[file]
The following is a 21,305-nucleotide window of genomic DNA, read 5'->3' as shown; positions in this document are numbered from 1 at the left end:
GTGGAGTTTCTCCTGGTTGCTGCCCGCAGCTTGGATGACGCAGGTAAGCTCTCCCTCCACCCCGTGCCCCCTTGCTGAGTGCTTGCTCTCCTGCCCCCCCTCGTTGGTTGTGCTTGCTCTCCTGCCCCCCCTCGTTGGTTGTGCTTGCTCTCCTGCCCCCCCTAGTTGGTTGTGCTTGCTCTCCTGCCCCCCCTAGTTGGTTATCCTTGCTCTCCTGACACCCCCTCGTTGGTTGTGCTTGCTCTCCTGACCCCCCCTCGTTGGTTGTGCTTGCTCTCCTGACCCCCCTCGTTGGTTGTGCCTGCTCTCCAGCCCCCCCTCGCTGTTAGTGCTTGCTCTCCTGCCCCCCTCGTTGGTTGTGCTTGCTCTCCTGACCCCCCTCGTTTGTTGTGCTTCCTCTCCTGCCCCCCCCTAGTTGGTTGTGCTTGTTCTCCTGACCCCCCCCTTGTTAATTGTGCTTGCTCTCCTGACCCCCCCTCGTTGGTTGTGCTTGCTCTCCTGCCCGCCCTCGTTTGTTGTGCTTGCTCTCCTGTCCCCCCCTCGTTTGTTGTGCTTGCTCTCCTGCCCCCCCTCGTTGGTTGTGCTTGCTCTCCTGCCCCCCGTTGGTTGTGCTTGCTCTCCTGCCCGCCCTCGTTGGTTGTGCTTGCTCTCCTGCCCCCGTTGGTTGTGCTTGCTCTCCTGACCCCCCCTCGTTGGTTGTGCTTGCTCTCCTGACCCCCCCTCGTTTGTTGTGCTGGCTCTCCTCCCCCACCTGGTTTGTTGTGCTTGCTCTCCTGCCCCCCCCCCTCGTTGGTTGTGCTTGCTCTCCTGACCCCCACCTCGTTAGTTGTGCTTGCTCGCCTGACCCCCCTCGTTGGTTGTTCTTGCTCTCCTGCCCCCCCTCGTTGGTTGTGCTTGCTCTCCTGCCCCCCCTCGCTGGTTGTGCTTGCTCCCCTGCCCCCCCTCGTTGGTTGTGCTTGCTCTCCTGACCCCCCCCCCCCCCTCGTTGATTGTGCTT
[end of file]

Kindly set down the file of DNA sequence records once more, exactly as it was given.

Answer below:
The following is a 21,305-nucleotide window of genomic DNA, read 5'->3' as shown; positions in this document are numbered from 1 at the left end:
GTGGAGTTTCTCCTGGTTGCTGCCCGCAGCTTGGATGACGCAGGTAAGCTCTCCCTCCACCCCGTGCCCCCTTGCTGAGTGCTTGCTCTCCTGCCCCCCCTCGTTGGTTGTGCTTGCTCTCCTGCCCCCCCTCGTTGGTTGTGCTTGCTCTCCTGCCCCCCCTAGTTGGTTGTGCTTGCTCTCCTGCCCCCCCTAGTTGGTTATCCTTGCTCTCCTGACACCCCCTCGTTGGTTGTGCTTGCTCTCCTGACCCCCCCTCGTTGGTTGTGCTTGCTCTCCTGACCCCCCTCGTTGGTTGTGCCTGCTCTCCAGCCCCCCCTCGCTGTTAGTGCTTGCTCTCCTGCCCCCCTCGTTGGTTGTGCTTGCTCTCCTGACCCCCCTCGTTTGTTGTGCTTCCTCTCCTGCCCCCCCCTAGTTGGTTGTGCTTGTTCTCCTGACCCCCCCCTTGTTAATTGTGCTTGCTCTCCTGACCCCCCCTCGTTGGTTGTGCTTGCTCTCCTGCCCGCCCTCGTTTGTTGTGCTTGCTCTCCTGTCCCCCCCTCGTTTGTTGTGCTTGCTCTCCTGCCCCCCCTCGTTGGTTGTGCTTGCTCTCCTGCCCCCCGTTGGTTGTGCTTGCTCTCCTGCCCGCCCTCGTTGGTTGTGCTTGCTCTCCTGCCCCCGTTGGTTGTGCTTGCTCTCCTGACCCCCCCTCGTTGGTTGTGCTTGCTCTCCTGACCCCCCCTCGTTTGTTGTGCTGGCTCTCCTCCCCCACCTGGTTTGTTGTGCTTGCTCTCCTGCCCCCCCCCCTCGTTGGTTGTGCTTGCTCTCCTGACCCCCACCTCGTTAGTTGTGCTTGCTCGCCTGACCCCCCTCGTTGGTTGTTCTTGCTCTCCTGCCCCCCCTCGTTGGTTGTGCTTGCTCTCCTGCCCCCCCTCGCTGGTTGTGCTTGCTCCCCTGCCCCCCCTCGTTGGTTGTGCTTGCTCTCCTGACCCCCCCCCCCCCCTCGTTGATTGTGCTT